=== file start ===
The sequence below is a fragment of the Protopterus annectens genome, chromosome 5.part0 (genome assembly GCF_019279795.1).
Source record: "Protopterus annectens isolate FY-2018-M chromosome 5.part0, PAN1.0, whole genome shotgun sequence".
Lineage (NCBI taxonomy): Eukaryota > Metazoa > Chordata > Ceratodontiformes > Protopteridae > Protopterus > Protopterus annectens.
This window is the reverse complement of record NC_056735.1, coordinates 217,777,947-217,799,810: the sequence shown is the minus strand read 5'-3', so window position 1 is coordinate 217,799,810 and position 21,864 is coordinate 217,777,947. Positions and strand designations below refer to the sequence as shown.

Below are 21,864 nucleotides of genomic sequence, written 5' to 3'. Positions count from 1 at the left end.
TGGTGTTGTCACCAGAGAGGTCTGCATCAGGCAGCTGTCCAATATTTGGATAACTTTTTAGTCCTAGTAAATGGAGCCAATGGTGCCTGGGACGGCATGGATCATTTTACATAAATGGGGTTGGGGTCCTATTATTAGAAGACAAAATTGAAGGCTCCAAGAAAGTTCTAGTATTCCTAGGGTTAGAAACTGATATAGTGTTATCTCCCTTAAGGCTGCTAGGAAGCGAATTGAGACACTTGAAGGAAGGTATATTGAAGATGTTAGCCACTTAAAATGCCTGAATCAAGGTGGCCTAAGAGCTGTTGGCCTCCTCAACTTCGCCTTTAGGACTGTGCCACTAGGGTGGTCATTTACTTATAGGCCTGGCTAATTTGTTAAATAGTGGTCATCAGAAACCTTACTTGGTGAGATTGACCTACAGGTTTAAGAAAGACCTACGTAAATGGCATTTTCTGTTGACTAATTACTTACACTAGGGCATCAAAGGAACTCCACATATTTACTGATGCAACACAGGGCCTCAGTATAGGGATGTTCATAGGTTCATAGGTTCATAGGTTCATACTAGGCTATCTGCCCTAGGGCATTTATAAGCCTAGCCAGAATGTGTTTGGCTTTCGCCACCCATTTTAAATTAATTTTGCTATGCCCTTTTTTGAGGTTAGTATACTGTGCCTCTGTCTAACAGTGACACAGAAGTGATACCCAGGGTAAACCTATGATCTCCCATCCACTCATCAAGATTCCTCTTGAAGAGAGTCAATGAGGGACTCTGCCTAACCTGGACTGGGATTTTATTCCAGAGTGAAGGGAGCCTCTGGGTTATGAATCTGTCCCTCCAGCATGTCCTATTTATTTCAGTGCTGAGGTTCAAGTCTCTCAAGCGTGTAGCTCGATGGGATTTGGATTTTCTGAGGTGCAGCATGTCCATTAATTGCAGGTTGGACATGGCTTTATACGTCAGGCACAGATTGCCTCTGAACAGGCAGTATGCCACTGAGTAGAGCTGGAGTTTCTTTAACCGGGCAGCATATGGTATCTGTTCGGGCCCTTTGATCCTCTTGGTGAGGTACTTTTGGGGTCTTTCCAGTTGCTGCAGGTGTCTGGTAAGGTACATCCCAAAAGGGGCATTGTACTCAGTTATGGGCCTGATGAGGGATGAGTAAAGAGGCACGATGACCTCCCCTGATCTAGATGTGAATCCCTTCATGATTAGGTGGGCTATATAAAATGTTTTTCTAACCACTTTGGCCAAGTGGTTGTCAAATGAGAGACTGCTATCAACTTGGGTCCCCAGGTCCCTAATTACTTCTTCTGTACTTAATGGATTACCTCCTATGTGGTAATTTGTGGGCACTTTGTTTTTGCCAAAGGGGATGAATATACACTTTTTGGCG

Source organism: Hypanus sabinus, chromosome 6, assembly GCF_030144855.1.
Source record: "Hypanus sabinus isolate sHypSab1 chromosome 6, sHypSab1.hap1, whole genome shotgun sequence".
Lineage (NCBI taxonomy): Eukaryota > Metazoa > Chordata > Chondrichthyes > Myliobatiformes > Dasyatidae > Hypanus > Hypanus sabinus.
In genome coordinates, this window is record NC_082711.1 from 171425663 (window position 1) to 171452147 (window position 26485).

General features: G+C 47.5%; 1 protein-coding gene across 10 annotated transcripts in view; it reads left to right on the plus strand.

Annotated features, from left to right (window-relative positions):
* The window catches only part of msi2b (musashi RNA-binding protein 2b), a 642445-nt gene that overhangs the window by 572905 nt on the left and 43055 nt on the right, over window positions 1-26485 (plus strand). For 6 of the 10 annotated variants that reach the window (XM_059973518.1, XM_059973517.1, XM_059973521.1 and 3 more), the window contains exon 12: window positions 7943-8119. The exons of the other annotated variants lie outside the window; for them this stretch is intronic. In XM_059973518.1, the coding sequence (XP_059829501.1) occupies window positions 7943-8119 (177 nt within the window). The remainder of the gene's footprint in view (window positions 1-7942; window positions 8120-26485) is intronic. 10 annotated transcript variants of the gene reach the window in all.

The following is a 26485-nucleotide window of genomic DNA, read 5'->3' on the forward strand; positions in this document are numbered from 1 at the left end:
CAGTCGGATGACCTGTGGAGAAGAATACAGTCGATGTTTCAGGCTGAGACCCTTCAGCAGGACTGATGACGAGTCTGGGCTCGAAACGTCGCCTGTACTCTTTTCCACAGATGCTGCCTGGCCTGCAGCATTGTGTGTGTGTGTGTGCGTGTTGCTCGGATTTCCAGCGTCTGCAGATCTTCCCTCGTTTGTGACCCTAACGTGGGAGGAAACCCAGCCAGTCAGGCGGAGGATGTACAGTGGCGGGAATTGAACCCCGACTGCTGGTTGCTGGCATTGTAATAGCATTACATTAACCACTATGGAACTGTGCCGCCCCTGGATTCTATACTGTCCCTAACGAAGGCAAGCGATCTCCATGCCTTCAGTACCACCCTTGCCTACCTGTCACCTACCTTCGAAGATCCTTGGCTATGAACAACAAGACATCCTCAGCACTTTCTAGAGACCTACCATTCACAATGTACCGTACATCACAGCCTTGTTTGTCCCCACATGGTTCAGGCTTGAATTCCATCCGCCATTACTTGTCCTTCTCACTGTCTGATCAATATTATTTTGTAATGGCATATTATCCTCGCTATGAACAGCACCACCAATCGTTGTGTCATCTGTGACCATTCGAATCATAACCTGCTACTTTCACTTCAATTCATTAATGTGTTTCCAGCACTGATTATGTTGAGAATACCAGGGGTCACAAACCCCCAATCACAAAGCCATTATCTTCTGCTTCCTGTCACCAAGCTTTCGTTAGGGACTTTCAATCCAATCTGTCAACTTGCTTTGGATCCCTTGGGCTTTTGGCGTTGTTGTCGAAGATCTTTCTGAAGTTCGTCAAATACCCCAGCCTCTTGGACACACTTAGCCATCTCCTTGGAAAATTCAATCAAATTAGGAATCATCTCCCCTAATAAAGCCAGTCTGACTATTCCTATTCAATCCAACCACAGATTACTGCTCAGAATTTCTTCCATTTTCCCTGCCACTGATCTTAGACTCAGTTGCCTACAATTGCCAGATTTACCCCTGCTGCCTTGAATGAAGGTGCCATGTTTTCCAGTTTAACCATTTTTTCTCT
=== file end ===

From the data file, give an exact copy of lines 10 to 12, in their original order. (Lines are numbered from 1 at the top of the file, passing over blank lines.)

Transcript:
In genome coordinates, this window is record NC_082711.1 from 171425663 (window position 1) to 171452147 (window position 26485).

General features: G+C 47.5%; 1 protein-coding gene across 10 annotated transcripts in view; it reads left to right on the plus strand.

Annotated features, from left to right (window-relative positions):